Literalism and temple demolitions in Malaysia

Worrying developments in Malaysia, which long seemed such a promising laboratory for new models of tolerance and peaceful coexistence for Muslims and non-Muslims.

IPS on Temple Demolitions in Malaysia:

Hundreds of worshippers watched in horror as the workers, mostly Muslims, brought down the roof, pushed down the walls and smashed the deities that immigrant Indian workers had brought with them from South India to provide solace in a strange new land.
"We are poor and our only comfort is our temples and now we are losing that also," Kanagamah said in Tamil, the language spoken by ethnic Indians who form eight percent of Malaysia’s 26 million people and mostly follow Hinduism.
Indians are economically backward and politically weak compared to Malays who comprise 50 percent of the population and dominate decision making at every level. Ethnic Chinese, who make up another 24 percent, enjoy economic clout and dominate business activity.
Over the years, local authorities have been regularly demolishing temples saying the structures were built illegally. Most were small wayside shrines.

I have to note how in some ways this is another example of the robotic literalism of many contemporary Muslim intellectuals in action.  As the Taliban did in Bamiyan, these thugs are taking the most superficial but eminently literal interpretation of the relevant sources in Islamic tradition and applying it to the letter. 

Let’s be fair to the zealots.  Their actions bear a certain surface similarity to the actions of the Prophet (pbuh) when he smashed the idols in the Kaaba upon his victorious return to Mecca.  Of course, the context of the Prophet’s actions were utterly, categorically different.  For one thing, he was the divinely inspired Messenger of Allah.  Then there’s the fact that he was cleaning out the greatest of all shrines to God, a sanctuary built according to Islamic tradition by Abraham himself. 

Mecca did not have a multitude of mosques and temples–the Haram Al-Sharif was the center of Meccan religion–for one to choose from when practicing one’s religion. The idols in the Kaaba that the Prophet smashed did not represent an ancient, respected religious tradition that some scholars have even categorized as Ahl al-Kitab like Hinduism.  The devotees of the Meccan idols weren’t a weak and downtrodden minority that the Muslims as the dominant community had an obligation to protect and treat with honor, either. 

But such petty details don’t matter when literalism is prized above all else and where legitimate differences of opinion concerning complex issues are tarred as kneejerk rationalism or rebellion against God’s message.

If you object as a Muslim to these outrageous actions, remember that the cult of literalism is ultimately what fuels these problems by dumbing us down to the point where it seems intellectually respectable to, in the name of Tawhid , sack the houses of worship of peaceful neighbors and fellow citizens.   Now the Quran makes it clear that violence is permissible only in self-defense and implies unmistakably that all houses of worship are sacred, to the extent that one could argue the Quran enjoins jihad to protect churches and synagogues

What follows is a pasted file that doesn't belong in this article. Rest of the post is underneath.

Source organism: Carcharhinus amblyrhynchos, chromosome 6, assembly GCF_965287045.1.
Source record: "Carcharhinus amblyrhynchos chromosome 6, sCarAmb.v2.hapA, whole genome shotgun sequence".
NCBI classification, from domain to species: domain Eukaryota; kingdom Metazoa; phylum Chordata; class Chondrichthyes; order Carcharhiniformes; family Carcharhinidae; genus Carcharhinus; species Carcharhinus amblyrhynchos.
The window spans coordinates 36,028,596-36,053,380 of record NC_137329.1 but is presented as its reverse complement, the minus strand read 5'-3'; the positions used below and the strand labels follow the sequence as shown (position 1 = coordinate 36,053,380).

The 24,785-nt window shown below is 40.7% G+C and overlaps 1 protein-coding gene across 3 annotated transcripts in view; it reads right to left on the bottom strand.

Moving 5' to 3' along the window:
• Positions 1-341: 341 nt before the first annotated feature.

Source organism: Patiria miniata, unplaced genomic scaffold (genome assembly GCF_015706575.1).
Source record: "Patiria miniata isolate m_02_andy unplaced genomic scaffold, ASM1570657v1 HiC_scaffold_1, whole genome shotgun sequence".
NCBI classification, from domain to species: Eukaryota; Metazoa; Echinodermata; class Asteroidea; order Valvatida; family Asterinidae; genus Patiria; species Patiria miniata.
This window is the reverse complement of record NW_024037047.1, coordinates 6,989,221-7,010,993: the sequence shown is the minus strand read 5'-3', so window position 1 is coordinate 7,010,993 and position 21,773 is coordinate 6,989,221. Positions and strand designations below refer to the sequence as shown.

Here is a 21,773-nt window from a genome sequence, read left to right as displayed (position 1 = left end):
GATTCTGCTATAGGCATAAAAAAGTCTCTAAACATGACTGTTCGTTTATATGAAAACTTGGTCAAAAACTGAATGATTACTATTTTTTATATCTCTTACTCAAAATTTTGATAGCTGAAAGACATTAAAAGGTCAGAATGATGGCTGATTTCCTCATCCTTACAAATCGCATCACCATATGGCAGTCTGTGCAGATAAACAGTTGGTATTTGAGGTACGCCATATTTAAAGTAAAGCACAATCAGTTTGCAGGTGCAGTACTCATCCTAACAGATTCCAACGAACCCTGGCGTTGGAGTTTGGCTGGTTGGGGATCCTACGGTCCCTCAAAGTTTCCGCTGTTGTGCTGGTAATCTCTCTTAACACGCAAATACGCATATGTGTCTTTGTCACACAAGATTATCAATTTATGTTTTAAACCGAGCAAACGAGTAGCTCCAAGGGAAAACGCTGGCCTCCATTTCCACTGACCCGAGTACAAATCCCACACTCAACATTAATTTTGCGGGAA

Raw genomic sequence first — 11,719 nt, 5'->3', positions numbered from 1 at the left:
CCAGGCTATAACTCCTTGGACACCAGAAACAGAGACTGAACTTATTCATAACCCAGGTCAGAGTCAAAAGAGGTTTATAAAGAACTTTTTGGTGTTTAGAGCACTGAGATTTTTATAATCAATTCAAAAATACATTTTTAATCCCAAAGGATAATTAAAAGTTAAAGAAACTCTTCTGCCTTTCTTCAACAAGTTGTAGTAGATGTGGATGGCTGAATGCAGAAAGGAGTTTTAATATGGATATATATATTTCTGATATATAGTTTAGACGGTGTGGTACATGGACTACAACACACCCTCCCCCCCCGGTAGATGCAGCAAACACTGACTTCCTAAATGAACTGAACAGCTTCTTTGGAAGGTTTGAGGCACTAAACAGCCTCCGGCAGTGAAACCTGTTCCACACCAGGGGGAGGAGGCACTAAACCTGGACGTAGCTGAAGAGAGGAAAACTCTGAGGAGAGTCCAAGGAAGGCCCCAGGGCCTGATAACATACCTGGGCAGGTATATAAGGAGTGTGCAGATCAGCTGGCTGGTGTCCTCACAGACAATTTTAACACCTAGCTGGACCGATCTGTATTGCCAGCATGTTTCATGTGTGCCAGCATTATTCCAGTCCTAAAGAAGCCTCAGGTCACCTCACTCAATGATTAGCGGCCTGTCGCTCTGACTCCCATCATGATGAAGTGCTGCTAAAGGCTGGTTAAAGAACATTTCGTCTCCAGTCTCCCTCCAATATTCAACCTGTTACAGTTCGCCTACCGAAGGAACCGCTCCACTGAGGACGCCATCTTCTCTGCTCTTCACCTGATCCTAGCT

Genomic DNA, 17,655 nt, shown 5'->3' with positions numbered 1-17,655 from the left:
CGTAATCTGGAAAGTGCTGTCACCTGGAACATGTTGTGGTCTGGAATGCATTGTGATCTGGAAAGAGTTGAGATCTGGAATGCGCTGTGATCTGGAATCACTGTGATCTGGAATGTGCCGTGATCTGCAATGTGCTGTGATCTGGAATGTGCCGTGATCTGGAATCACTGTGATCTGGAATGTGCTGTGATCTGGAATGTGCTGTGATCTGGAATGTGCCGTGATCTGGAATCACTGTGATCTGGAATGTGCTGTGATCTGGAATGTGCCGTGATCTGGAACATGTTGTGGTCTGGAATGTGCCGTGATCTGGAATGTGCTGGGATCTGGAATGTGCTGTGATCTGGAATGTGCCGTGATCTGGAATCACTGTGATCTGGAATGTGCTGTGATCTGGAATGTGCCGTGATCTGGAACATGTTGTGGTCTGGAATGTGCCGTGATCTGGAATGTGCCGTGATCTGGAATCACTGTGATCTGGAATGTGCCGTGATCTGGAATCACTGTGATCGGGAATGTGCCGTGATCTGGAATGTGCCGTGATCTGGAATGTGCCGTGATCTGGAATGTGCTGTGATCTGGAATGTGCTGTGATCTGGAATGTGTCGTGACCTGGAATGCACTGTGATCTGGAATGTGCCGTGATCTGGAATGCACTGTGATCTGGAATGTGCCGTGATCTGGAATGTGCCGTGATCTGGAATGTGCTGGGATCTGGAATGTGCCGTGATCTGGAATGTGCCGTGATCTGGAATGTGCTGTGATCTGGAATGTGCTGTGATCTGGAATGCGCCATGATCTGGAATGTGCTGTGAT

Permission [to fight --Svend]is granted to those who are being persecuted,
since injustice has befallen them, and GOD is certainly able to support
them.

They were evicted from their homes unjustly, for no reason other than saying, "Our Lord is GOD." If it were not for GOD’s supporting of some people against others, monasteries, churches, synagogues, and masjids – where the name of GOD is commemorated frequently – would have been destroyed. Absolutely, GOD supports those who support Him. GOD is Powerful, Almighty. (22:39-40)

However, the potent combination of rigid literalism combined with that other malaise of our age, the arrogant certainty that one possesses the absolute truth–i.e., that, unlike everybody else, one is of the proverbial 73rd sect– can give even the most foolish, destructive and counterproductive actions a patina of religious legitimacy.

I direct this observation at nobody in particular–Sadly, this phenomenon isn’t t limited to a particular person or group.  I sometimes wonder if this is simply another a part of the human condition with which we all must struggle, and a vice to which the learned are particularly susceptible.–but I think such examples are worth remembering when one hears a Muslim alim or leader scornfully mocking other Muslims for questioning interpretations that seem unnecessarily literal  and expecting that scholars defend their conclusions with evidence and reasoning rather than simply invoking their office. 

It’s all part of the climate of anti-intellectualism and cold Procrustean spirituality that is choking Muslims around the world, and even while the baleful influence of Wahhabism and other ideologies declines (i.e., as much of an improvement as it would admittedly be, the solution isn’t simply replacing Wahhabi mutawa with Sufi mutawa–the problem’s the underlying mindset behind the mutawa phenomenon, and not just in Saudi).  Knee-jerk literalism and pride take many guises, but they eventually lead to the same place:  fitnah.


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